The collective has also made a name for itself through its live performances. They generally avoid playing in nightclubs and bars (though they toured nationally for the release of Qvaris in 2005), opting instead to perform for free on wharves, in public parks, and on rooftops. They also host shows at their performance space in Harlem. As might be expected, these shows have been shut down frequently by police, but many have been recorded and released on the group's own label, Sound @ One, including 1996's Letters from the Earth, 1997's follow-up Letters from the Serth, and 2001's Birth of Both Worlds.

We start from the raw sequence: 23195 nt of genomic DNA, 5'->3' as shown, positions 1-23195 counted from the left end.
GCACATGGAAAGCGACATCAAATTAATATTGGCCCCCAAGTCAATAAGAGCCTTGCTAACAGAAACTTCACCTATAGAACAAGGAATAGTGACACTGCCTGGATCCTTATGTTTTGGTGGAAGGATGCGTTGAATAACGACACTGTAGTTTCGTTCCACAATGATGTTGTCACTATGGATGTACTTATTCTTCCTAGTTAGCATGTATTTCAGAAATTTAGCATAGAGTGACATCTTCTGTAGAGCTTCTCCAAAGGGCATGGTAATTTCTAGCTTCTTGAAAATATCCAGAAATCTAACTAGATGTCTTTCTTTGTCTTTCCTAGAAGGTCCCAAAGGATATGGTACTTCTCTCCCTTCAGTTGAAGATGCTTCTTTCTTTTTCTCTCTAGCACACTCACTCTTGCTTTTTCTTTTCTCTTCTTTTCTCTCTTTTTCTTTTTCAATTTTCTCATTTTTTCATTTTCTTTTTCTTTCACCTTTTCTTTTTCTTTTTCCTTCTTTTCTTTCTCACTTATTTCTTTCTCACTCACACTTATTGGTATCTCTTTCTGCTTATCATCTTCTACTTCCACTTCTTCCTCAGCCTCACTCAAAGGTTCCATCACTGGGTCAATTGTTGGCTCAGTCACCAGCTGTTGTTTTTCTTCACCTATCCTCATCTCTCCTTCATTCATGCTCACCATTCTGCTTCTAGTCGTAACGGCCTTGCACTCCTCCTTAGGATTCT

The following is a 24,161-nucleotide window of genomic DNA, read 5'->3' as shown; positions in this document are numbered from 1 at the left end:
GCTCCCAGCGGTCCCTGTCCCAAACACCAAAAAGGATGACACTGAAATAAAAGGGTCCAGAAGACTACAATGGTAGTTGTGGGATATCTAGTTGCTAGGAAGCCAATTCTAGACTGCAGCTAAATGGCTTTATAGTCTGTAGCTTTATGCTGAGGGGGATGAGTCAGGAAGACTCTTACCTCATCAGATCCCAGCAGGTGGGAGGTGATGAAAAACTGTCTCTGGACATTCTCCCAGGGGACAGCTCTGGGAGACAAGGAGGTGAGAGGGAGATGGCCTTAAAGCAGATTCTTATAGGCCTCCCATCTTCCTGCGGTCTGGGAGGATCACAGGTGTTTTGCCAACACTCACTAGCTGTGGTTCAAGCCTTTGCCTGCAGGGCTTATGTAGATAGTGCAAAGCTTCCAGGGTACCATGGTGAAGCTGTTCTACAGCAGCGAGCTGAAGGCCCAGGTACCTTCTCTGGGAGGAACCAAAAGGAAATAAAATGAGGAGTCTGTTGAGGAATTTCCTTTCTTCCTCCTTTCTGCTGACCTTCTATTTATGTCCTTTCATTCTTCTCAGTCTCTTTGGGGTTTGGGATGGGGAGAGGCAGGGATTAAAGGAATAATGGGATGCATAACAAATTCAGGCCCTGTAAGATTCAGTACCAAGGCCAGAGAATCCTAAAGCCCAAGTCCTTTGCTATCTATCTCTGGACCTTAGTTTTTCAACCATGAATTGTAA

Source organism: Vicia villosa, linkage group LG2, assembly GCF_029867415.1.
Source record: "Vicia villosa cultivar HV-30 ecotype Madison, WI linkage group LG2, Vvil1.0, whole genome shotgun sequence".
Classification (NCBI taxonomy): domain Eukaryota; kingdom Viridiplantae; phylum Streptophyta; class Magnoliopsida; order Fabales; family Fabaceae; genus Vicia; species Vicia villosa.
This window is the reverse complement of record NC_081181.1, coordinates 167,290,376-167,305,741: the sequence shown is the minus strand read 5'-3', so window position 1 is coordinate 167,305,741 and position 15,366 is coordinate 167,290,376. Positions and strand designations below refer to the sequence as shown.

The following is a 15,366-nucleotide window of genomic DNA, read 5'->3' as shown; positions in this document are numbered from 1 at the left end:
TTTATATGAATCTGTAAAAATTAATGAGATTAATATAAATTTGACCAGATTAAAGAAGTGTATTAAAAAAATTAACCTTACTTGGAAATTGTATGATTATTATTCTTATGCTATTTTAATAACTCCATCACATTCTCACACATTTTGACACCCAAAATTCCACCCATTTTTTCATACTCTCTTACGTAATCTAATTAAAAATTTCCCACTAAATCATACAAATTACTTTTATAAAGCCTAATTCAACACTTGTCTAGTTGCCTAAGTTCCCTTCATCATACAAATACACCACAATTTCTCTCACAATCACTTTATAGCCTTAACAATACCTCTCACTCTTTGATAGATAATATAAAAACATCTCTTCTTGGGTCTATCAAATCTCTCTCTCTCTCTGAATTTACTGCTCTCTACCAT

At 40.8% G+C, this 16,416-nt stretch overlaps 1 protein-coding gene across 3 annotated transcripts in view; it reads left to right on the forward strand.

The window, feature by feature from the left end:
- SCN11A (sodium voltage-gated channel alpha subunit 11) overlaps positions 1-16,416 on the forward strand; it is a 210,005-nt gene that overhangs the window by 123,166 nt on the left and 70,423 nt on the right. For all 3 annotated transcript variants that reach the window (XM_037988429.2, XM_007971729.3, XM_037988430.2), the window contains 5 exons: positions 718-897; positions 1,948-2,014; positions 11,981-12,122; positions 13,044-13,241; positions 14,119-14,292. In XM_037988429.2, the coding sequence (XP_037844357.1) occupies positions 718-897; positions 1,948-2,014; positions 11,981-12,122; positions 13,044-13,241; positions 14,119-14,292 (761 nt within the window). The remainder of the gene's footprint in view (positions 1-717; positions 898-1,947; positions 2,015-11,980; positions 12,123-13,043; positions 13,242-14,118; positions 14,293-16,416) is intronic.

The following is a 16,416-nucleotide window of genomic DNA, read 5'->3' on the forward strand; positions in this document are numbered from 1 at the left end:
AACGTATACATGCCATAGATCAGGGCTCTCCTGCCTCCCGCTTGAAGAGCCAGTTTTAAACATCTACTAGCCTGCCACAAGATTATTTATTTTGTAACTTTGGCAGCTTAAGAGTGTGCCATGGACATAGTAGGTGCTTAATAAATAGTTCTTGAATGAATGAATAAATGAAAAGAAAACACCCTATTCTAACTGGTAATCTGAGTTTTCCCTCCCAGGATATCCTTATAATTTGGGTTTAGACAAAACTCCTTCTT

In early 1999, NNCK toured with guitar legend John Fahey, who dubbed them his favorite new band and signed them to his Revenant label. The resulting album, Sticks and Stones May Break My Bones But Names Will Never Hurt Me, was released in the fall of 2001. Elaborately and lovingly packaged in a wood and Plexiglass case, and recorded by Jerry Yester, the album raised the band's profile (and mystique) considerably. Released in 2003, Intonomancy lived up to its predecessor's reputation, providing another set of outstanding -- and optimistic -- musicianship. It was followed by the two-disc live set Parallel Easters in 2004 and the full-length Qvaris in 2005.